AUSTIN, Texas (KXAN) — A central Texas lawmaker wants to take the weight off standardized testing in Texas with the Teaching Over Testing Act. The goal is to move the focus of public education away from standardized testing, and back to the classroom.
Rep. Jason Isaac, R-Dripping Springs, unveiled House Bill 1333 on Wednesday. He wants to see less emphasis and dependence on the State of Texas Assessments of Academic Readiness (STAAR) test.
“We have these independent school districts, we need to give them the authority and the dollars for them to go out and source the test themselves, not from one provider. Let’s open up the market, let’s create competition. The prices will decrease,” said Isaac.
The four reforms in the bill include:
- Allowing school districts to select alternative test providers
- Reducing the number of tests
- Removing STAAR scores from teacher evaluations
- Reducing the weight of STAAR scores in A-F ratings
So far the bill is receiving bipartisan support, joint-authored by Reps. Rodney Anderson, R-Grand Prairie, Joe Deshotel, D-Beaumont, and Gary VanDeaver, R-New Boston.
Austin ISD mother Hillary Procknow believes the bill is on the right track, but could go even further. Procknow is also director of the Developmental Education Program at UT Austin
“We want to make sure every student is exposed to a meaningful education, high-stakes standardized tests are not that assurance, they don’t accomplish that,” said Procknow.
Procknow likes that the bill reduces the number of tests and takes pressure off teachers. However, her ultimate wish would be to do away with the test completely.
“We’ll all have to face pressure in our lives, this isn’t the place where you do that, especially where as it currently stands it reflects poorly on teachers if you don’t do well,” said Procknow.
Rep. Isaac says while he’s heard that from other parents, they still must comply with federal requirements.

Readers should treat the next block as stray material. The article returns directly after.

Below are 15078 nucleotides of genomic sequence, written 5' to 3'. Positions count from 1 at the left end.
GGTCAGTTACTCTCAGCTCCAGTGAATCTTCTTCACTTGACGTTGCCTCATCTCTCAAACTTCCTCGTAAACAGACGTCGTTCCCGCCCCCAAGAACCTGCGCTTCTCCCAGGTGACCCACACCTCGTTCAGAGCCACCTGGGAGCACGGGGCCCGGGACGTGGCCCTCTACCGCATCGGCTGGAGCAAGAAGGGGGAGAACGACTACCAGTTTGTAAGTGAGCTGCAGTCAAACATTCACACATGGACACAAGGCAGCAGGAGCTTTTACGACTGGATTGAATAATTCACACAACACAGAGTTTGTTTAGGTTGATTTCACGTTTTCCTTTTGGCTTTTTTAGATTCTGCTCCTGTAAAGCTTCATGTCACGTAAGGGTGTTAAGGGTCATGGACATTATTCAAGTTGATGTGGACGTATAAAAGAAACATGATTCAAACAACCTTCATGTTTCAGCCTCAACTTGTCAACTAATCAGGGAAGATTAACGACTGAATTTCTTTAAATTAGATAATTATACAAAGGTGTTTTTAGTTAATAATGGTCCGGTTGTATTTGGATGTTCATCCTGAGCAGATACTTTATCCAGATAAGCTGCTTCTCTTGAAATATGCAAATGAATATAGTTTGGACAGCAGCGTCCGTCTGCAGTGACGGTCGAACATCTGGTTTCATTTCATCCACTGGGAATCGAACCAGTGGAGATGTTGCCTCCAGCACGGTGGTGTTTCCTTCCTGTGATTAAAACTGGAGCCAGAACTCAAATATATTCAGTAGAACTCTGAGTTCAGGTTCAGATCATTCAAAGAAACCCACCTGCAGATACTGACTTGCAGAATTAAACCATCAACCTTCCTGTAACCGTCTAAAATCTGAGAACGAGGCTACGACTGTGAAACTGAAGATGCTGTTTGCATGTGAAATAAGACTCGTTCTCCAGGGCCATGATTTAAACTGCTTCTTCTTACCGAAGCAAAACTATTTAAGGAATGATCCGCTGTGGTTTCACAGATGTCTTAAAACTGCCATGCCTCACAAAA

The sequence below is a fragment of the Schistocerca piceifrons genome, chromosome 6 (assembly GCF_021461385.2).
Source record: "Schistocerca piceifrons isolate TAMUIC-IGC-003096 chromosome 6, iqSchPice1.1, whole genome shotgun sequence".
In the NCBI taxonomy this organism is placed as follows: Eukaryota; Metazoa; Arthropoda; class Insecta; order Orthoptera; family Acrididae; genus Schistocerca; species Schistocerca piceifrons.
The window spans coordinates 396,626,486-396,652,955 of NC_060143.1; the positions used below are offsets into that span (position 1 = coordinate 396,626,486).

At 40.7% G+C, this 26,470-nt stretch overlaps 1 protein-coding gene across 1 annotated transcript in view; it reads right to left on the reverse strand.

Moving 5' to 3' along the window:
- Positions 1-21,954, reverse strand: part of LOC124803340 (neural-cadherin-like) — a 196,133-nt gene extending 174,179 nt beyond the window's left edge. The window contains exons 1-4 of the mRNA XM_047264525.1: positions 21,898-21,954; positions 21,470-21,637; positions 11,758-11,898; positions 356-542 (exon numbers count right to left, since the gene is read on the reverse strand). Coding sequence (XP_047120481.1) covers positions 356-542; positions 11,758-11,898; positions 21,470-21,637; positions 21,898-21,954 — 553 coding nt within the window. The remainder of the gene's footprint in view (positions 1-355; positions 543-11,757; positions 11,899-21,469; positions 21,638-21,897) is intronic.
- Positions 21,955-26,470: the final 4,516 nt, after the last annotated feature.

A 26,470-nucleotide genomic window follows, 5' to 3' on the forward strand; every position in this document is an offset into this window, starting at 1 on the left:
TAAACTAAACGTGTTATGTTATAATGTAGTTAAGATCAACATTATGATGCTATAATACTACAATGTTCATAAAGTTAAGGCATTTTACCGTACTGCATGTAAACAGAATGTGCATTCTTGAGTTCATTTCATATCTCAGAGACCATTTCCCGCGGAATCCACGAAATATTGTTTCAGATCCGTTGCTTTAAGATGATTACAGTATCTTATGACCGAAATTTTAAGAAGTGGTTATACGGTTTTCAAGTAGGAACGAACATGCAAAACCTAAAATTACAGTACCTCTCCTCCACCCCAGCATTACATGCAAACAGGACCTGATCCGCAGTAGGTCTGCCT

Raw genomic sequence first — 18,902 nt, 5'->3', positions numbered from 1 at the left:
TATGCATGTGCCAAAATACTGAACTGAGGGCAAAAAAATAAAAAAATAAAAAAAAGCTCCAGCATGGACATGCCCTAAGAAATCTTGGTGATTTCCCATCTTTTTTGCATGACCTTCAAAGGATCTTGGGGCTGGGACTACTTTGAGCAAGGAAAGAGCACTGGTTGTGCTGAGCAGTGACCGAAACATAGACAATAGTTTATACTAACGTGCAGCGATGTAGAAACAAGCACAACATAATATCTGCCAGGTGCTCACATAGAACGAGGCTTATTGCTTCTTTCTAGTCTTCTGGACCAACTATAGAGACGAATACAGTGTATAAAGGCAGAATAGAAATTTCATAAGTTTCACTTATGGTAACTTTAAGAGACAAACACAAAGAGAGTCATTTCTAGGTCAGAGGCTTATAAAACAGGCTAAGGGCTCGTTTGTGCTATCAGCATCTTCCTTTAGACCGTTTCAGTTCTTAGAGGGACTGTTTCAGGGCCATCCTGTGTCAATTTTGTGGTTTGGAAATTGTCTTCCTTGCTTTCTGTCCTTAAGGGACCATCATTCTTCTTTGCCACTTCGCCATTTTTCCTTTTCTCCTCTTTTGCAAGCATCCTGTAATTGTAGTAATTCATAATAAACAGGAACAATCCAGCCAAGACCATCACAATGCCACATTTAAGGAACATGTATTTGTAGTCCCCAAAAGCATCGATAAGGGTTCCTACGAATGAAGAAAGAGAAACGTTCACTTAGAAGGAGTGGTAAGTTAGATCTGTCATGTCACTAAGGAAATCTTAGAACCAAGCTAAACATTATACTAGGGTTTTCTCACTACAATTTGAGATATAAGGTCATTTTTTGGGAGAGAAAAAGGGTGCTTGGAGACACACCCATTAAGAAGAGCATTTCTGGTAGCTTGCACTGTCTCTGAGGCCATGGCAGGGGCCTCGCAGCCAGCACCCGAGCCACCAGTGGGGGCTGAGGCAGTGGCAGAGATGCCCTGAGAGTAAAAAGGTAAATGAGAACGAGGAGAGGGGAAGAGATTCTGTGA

“This is going to take the emphasis and the dollars away from tests and put it in the classroom with our educators and our students, and that’s where it needs to be,” said Isaac.
After a year fraught with STAAR testing problems, the TEA announced in August it was fining Educational Testing Services (ETS) $5.7 million in damages and directing the company to invest another $15 million of its own money toward an action plan that addresses the agency’s concern. The TEA said the company needs to improve its online testing system enrollment, shipping, online testing, precoding and scoring and reporting.
Despite concerns with STAAR, the Texas Association of Business (TAB) believes the testing is necessary to gauge student progress.
“We do not want to alter or change the A-F accountability,” said Miranda Goodsheller with TAB. “Mainly we know that we need something to measure student progress so in the end the goal is to have an educated workforce.”
Rep. Isaac believes the tests still required by his bill will sufficient in keeping track of student progress.
“With 17 tests between 3rd through 12th grade, I think you’re going to have plenty of testing opportunities to find out how students are doing and how they’re prepared,” said Isaac.
The Texas Education Agency (TEA) tells KXAN they do not comment on pending legislation. If the bill passes, they say they will do whatever is required to implement the legislation throughout Texas school districts.